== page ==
Archive for June 3rd, 2008

Here are the latest numbers from Missoula County, with about 90% reporting:

Obama 16,035
Clinton 7,949

Schweitzer/Bohlinger 21,683
Pogreba/Neifer 926 545
Fisher/White 545 926

Jim Hunt 7,028
Robert Candee 1,021
John Driscoll 7,365

Mike Wheat 8,124
Steve Bullock 8,574
John Parker 2,69

Denise Juneau 7,835

Holly Raser 7,786
Claudette Morton 1,515
Sam Kitzenberg 2,298

Dennis Daneke 6,660
Jeff Patterson 4,118
Michele Landquist 6,670

Ron Erickson 3,130
Rosie Buzzas1,503

Gary Brown 709
Willis Curdy 634

Michele Reinhart 1,456
James Boone 390

Tim Furey 1,240
Dustin Harkinson 264

Paul Clark 293
Judy Stang 344

Dave McAlpin 1,379
Gary Stein 744

Chris Kaufman

Hal Jacobson
Mill Levy: Prevention
For:
Against:

by Rebecca Schmitz

When you have this on a mountainside? Courtesy of Barack Obama, one of my contacts on Flickr (don’t be too impressed; anyone can be his friend on the site), is a picture of someone’s tribute to the candidate here in Montana.

Does anyone know where it’s located?

Update: Never mind. Apparently it’s on Mount Helena.

by Pete Talbot

The polls close in South Dakota at 7 p.m. (that’s 6 p.m. Montana time). Our polls stay open until 8 p.m.

Montana has the final word in this country’s presidential primary election season.

Montana is rivaled only by Iowa and New Hampshire in the number of visits by presidential candidates and their retinues. Are we becoming jaded?

Overheard at the Missoula Club Saturday night:

“Who’s that guy down at the end of the bar?”

“Oh, that’s just Bill Clinton.”

Not really but you get my drift. In all seriousness, this is Montana politics at its best. Bill really was at the Club, as reported in the Missoulian, and it was good old-fashioned Butte politics — he bought a round of shots for the bar.*

Montana, which is usually considered a wasteland on the national political scene, will be sending a final message to the rest of the country: here’s who we think will be the best (Democratic) presidential candidate.

If Obama beats Clinton by 20 points, as predicted, it sort of puts the race issue to bed. I mean, it doesn’t get much whiter than Montana.

(The exception to this is the Montana Indian vote and both campaigns have worked Indian Country. Obama has the edge with Indian leadership, but Clinton has some strong support from a few influential, elected Indian officials. Reservation numbers will be worth watching.)

If Hillary can make a run at Barack’s lead and pick up more delegates than expected here in Montana, she’ll have additional ammunition to keep her plugging away right up to the convention.

All eyes are on Montana.

State and county

There are some great Democratic primary contests in Montana and Missoula. Statewide, there’s a race for Montana’s lone U.S. House of Representatives seat, a contested governors race, a three-way attorney general race, four-way superintendent of public instruction contest, a PSC race in Eastern Montana, and a herd of legislative contests.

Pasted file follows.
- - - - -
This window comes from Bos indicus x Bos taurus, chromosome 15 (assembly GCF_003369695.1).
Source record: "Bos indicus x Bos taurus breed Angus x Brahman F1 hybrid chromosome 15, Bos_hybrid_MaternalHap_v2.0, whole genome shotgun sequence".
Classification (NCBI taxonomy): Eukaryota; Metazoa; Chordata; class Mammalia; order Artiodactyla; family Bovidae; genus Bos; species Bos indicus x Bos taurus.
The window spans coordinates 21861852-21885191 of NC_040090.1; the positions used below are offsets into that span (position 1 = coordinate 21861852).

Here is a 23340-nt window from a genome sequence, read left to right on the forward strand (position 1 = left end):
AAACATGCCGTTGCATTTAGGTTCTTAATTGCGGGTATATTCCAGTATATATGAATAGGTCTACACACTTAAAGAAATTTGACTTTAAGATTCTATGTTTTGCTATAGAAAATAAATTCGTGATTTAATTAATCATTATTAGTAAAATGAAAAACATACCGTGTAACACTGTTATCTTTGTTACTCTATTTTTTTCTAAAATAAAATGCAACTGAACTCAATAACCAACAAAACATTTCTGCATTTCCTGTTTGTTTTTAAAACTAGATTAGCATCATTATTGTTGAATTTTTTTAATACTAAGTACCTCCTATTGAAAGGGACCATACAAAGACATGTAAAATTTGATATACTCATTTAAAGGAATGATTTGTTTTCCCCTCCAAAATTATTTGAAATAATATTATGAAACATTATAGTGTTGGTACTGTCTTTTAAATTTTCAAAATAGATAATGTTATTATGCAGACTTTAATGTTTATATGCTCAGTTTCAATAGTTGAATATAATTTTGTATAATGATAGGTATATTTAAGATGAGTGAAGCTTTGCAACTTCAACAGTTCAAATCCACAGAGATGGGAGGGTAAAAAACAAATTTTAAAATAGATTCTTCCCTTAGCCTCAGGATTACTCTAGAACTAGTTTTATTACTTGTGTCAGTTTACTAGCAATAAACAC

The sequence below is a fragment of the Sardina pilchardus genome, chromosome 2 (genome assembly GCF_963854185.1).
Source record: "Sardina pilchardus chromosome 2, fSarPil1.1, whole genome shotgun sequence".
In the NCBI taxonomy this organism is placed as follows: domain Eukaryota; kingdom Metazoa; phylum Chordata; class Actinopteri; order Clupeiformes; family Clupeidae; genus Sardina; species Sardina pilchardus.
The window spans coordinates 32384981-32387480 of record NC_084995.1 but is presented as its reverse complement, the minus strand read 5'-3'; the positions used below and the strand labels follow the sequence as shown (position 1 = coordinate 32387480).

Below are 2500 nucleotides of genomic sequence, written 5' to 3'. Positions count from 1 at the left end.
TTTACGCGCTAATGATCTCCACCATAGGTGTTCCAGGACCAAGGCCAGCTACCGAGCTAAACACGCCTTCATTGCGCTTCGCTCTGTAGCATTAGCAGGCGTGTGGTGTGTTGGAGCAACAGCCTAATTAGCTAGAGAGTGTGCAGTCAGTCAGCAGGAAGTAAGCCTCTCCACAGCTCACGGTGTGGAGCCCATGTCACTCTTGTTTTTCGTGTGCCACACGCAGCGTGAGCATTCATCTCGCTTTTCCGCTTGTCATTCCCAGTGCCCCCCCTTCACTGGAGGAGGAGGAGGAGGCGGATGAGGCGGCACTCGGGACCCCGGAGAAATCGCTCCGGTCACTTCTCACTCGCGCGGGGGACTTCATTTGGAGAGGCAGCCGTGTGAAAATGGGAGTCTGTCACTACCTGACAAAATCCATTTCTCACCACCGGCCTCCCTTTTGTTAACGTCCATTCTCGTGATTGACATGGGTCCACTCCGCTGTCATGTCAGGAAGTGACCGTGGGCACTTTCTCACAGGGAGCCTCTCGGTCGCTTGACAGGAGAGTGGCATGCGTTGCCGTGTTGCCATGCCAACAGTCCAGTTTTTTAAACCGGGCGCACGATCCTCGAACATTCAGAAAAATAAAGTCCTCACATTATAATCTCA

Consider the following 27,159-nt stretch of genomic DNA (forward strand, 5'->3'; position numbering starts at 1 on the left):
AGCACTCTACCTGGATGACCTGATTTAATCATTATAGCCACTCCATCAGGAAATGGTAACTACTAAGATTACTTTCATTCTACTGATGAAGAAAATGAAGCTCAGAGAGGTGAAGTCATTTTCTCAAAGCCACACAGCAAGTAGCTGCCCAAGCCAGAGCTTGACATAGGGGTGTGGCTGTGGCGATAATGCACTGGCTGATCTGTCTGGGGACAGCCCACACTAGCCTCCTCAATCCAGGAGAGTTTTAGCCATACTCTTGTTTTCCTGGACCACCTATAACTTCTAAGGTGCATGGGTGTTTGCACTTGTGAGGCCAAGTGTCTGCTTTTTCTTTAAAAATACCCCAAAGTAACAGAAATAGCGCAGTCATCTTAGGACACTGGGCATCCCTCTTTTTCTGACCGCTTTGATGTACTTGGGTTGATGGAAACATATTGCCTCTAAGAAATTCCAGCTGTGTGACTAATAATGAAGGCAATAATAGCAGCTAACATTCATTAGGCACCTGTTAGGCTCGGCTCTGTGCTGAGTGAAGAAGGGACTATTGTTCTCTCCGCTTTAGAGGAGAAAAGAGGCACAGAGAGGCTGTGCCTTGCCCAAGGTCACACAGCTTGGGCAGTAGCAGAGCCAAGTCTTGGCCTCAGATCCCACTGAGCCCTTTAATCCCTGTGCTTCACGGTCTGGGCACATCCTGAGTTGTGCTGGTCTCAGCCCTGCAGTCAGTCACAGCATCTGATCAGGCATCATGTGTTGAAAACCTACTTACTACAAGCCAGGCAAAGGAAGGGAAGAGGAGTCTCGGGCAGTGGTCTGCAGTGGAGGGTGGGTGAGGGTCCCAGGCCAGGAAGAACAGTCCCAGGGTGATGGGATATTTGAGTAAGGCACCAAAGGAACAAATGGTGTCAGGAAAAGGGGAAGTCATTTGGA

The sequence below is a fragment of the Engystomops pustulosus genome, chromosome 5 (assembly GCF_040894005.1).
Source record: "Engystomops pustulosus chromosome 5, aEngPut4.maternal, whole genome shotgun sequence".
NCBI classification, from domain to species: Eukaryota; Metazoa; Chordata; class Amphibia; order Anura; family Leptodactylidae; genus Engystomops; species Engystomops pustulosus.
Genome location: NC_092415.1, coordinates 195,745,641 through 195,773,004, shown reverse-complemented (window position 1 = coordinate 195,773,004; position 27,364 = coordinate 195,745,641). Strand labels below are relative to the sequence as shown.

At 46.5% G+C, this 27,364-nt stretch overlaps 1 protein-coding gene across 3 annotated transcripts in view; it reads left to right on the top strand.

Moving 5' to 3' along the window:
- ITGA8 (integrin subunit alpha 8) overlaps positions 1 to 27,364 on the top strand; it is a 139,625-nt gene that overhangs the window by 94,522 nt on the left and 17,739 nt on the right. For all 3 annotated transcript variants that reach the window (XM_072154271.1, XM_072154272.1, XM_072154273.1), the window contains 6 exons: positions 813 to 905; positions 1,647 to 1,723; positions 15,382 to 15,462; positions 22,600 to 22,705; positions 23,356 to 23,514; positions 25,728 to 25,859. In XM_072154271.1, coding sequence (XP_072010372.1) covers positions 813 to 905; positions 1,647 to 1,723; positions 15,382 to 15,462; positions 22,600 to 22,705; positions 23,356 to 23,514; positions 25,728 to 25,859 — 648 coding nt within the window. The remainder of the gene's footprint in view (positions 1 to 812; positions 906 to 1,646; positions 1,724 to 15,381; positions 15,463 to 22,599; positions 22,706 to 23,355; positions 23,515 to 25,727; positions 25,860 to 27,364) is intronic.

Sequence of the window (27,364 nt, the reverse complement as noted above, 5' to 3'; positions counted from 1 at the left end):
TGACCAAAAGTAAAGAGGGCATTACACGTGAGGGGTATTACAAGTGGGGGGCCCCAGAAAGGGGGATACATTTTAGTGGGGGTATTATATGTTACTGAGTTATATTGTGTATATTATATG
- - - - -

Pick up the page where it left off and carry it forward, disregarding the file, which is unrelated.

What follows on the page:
In Missoula of interest: the Rosie Buzzas/Ron Erickson Senate District 47 race, the House District 100 primary between Gary Brown and Willis Curdy, and a couple of races where sitting legislators are being challenged (incumbent Michele Reinhart v. James Boone in HD 97, and incumbent Tim Furey against Dustin Hankinson in HD 91).

And we have an important Missoula County Commissioner race with three in the Democratic primary: Dennis Daneke, Jeff Patterson and Michele Landquist.

Out of the area but close to our hearts is the Helena primary between Christine Kaufmann and Hal Jacobson (SD 41), and Paul Clark and Judy Stang (SD 7, which is made up of a huge slice of Western Montana).

We’ll be there

I, and I hope, others will be posting returns and comments on election night. There are events planned for Obama (the Wilma Theater), a Forward Montana gig at the Badlander, election returns at the courthouse, happenings at the Union and Missoula Clubs, and the Clinton camp is doing something at the Shack.  Not sure where the Republicans are gathering (yawn).

New voters will be turning out in huge numbers. On the coattails of the presidential primary, and with the incumbent governor and senator looking unbeatable, and with many strong down-ticket races — it doesn’t get much better than this for Montana Democrats.

*(A correction on Page Two of Tuesday’s Missoulian has the Mo’ Club picking up the round, not Bill Clinton. Darn.)

by Rebecca Schmitz

NOT!

When I turned on my computer 30 minutes ago, I was greeted with this:

Hillary Rodham Clinton will concede Tuesday night that Barack Obama has the delegates to secure the Democratic nomination, campaign officials said, effectively ending her bid to be the nation’s first female president.

Somehow, even in my bleary-eyed just-woken-up state of being, I didn’t think it would be that simple.




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